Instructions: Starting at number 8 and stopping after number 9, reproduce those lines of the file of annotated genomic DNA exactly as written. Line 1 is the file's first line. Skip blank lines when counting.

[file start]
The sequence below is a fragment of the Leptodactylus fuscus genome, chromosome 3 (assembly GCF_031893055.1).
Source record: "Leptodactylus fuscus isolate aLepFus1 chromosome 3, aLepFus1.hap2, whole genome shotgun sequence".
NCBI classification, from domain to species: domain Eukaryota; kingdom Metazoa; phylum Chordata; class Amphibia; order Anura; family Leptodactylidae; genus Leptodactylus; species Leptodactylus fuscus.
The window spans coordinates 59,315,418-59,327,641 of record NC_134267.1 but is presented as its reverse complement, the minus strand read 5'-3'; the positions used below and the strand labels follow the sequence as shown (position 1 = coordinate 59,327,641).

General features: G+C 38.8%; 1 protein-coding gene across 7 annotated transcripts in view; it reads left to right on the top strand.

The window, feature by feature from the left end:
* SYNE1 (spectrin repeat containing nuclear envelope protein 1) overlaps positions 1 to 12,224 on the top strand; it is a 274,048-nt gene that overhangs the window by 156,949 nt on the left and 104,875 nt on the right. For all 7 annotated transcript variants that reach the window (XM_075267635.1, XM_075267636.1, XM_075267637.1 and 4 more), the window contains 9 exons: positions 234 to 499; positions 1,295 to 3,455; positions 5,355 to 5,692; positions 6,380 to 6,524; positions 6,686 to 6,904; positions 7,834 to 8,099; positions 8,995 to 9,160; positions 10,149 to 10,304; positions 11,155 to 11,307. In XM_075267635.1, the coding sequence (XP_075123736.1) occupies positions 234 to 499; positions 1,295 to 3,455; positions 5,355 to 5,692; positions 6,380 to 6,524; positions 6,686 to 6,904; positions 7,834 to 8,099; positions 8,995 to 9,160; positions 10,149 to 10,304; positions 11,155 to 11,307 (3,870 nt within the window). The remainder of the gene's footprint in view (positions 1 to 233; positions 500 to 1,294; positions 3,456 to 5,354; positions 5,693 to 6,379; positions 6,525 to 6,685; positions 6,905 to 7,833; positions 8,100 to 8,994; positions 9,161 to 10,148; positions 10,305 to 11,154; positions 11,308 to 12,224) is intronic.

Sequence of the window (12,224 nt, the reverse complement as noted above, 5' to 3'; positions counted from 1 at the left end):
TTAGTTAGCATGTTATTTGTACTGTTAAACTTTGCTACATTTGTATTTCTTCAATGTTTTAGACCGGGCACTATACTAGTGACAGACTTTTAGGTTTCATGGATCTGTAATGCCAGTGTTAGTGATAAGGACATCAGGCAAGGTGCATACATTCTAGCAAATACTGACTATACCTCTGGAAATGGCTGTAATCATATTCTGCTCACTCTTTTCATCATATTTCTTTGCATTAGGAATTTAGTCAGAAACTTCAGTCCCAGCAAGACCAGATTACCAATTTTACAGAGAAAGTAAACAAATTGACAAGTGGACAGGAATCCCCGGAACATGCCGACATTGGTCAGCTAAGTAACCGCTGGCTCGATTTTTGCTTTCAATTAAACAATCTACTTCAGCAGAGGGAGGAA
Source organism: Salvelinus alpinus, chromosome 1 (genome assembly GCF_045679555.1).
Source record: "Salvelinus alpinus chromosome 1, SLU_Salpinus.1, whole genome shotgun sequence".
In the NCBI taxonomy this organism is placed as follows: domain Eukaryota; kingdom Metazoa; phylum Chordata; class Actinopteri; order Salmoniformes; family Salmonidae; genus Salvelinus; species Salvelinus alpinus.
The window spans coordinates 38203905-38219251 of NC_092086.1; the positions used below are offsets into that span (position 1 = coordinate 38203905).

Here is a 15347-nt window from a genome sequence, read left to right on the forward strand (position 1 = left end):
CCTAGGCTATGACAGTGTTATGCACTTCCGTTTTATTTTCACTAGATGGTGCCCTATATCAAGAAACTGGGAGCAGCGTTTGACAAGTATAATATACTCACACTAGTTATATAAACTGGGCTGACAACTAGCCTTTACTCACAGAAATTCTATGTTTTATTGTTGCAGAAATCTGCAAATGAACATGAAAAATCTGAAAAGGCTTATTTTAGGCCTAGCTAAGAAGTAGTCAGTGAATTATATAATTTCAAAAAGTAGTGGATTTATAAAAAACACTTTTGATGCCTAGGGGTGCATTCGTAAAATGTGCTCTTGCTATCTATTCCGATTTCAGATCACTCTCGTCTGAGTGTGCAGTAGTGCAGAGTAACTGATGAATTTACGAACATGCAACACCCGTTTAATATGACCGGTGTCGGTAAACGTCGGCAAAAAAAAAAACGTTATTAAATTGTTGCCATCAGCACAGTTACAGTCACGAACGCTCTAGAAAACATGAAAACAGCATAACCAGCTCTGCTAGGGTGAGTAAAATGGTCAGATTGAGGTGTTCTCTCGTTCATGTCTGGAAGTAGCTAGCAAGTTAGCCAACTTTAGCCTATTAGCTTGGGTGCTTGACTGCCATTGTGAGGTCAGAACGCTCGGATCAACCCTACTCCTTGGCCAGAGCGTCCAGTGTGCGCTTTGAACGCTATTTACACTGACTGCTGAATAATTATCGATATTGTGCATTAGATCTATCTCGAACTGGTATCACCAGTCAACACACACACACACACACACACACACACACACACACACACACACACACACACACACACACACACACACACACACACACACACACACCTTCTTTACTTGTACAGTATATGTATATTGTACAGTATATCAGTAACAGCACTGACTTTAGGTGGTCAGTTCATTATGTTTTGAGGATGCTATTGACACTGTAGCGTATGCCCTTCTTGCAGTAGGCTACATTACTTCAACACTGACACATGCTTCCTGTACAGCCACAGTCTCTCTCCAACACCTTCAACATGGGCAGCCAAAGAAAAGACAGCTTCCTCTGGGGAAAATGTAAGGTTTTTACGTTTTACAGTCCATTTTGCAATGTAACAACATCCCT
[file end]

Sequence of the window (12,224 nt, the reverse complement as noted above, 5' to 3'; positions counted from 1 at the left end):
TTAGTTAGCATGTTATTTGTACTGTTAAACTTTGCTACATTTGTATTTCTTCAATGTTTTAGACCGGGCACTATACTAGTGACAGACTTTTAGGTTTCATGGATCTGTAATGCCAGTGTTAGTGATAAGGACATCAGGCAAGGTGCATACATTCTAGCAAATACTGACTATACCTCTGGAAATGGCTGTAATCATATTCTGCTCACTCTTTTCATCATATTTCTTTGCATTAGGAATTTAGTCAGAAACTTCAGTCCCAGCAAGACCAGATTACCAATTTTACAGAGAAAGTAAACAAATTGACAAGTGGACAGGAATCCCCGGAACATGCCGACATTGGTCAGCTAAGTAACCGCTGGCTCGATTTTTGCTTTCAATTAAACAATCTACTTCAGCAGAGGGAGGAA